By Todd Holmes Project Director, Chicana/o Studies Oral History Project
In April 1969, over a hundred students, faculty, and staff from California’s colleges descended on the campus of UC Santa Barbara. For an era known for campus activism, the event was anything but uncommon. Its focus, however, certainly was. The aim of the gathering was to develop a master plan for the inclusion of the Chicano community within the curriculum and infrastructure of higher education. Ultimately, the 155-page document that resulted, titled El Plan de Santa Bárbara, proved one of the most important works of the civil rights era.
El Plan demanded the inclusion of the Chicano community within the state’s education system, and provided a roadmap for its incorporation within college teaching and research. Above all, it forged a bridge between civil rights activism and classroom curricula, creating the foundation for the academic field known as Chicana/o studies. As Mario T. García, who later became a professor at UC Santa Barbara, remembered it, “That year, I would say ’69, ’70, I became Chicano. The movement created Chicano studies. Without the movement, we wouldn’t be around. It wasn’t that the Chancellor here all of a sudden woke up one morning and said ‘Oh, it would be great to have Chicano studies.’ That came as a result of protests and demonstrations.”
In commemoration of the 54th anniversary of this historic event, the UC Berkeley Oral History Center is releasing the Chicana/o Studies Oral History Project, which examines the formation and evolution of this academic discipline through in-depth oral histories with the first generation of scholars who shaped it. These interviews offer a rare, firsthand look at the development of Chicana/o studies over the last fifty years, as well as unique insight into the lives and careers of the pioneering scholars involved. To be sure, that journey was marked by struggle, which makes the stature enjoyed today by both the discipline and its scholars even more noteworthy.
These interviews go beyond the “published” history of the field, as the scholars themselves discuss their experiences in the academy, the institutional challenges they confronted over their career, the works that inspired them, and the discipline’s struggle to attain academic legitimacy.
Most of the founding faculty entered the halls of academia in similar fashion. They were first generation students drawn to the developing field of Chicana/o Studies out of the desire to know their history and make sense of the gap between the stories told at home and those taught in the classroom.
“My family was the first family out of the barrio to send someone to college. There were 44 Mexican-Americans out of, I think 28,000 students at that time. . . Chicano Studies has allowed us to see a diversity in the American experience, where my generation growing up in public schools, had no inkling of whatsoever.” – Albert Camarillo, Stanford University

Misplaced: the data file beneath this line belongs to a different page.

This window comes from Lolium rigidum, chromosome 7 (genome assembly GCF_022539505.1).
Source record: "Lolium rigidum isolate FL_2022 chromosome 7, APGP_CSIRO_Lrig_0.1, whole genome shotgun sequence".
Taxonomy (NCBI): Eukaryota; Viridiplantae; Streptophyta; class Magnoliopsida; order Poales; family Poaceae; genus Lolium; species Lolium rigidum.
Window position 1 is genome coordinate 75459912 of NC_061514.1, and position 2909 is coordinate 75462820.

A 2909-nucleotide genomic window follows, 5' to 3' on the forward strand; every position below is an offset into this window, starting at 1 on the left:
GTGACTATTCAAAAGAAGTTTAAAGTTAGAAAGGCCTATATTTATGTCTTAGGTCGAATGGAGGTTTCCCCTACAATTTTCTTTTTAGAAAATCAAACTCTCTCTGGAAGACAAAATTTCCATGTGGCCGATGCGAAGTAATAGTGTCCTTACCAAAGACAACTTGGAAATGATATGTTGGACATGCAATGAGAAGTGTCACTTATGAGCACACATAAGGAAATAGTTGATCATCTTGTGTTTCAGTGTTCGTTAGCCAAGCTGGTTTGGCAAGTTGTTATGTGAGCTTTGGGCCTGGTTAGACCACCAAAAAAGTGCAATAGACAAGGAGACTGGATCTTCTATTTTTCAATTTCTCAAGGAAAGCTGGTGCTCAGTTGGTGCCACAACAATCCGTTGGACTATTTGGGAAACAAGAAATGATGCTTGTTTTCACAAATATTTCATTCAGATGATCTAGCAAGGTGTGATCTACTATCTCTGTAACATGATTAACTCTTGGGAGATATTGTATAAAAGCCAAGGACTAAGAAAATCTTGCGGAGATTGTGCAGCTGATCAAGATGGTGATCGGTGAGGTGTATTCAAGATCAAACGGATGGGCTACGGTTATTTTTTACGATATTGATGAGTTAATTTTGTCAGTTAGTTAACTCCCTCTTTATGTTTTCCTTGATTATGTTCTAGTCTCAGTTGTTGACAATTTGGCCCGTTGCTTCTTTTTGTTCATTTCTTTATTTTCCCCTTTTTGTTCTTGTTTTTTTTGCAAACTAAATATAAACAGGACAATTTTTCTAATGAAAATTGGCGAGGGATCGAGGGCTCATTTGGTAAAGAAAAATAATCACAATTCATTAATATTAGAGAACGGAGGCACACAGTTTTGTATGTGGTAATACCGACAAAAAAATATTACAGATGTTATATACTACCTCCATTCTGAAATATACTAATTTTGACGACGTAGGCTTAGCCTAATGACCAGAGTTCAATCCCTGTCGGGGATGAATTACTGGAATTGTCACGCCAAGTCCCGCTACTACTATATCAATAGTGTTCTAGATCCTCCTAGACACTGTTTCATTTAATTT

“I’m a Tejana, I was born in Texas. There was history that we learned sitting around the table, but there was no reflection of it in the books, at all. . . . It was a lifeline to finally put together my experiences.” – Antonia Castañeda, St. Mary’s University
To simply say their academic path was a rough climb could be deemed an understatement. Support was in short supply; barriers and naysayers certainly were not. From the start, racial stereotypes had them automatically placed in vocational classes by administrators, just as teachers often met their academic achievements with more surprise than praise. As Vicki Ruiz remembered, “I went to community college, for many reasons, but one of the reasons was, I was told by a counselor Mrs. Callahan that I was probably not college material.” Decades later, Ruiz would become the first Latina historian to be inducted into the American Academy of Arts and Sciences.
The graduate experience did not prove any easier. Older faculty, firmly situated within the orthodoxy of their respective disciplines, afforded little latitude for the research agendas of the new Chicana and Chicano students. Patience and understanding was offered even less. In such an environment, many struggled with feelings of homesickness, resentment, and an isolation that blurred the lines between graduate student and outsider. To cope, they built networks and interdisciplinary groups such as El Comité at Yale, the Chicano Political Economy Collective (ChPEC) and Chicana Colectiva at Berkeley, and Mujeres Activas en Letras y Cambio Social (MALCS).
“At Berkeley, Winthrop Jordan (of Mayflower lineage) asked me how long my family had been in the country. I told him, ‘My dad’s family has been here since 1598. My mother’s, I don’t know 25,000 years, whatever the anthropologists finally determined.’” – Deena González, Gonzaga University
“On campus itself, we had a graduate student group. We called ourselves The Committee, or El Comité, because there were only ten of us. This included the law school. This is across the board.” – David Montejano, UC Berkeley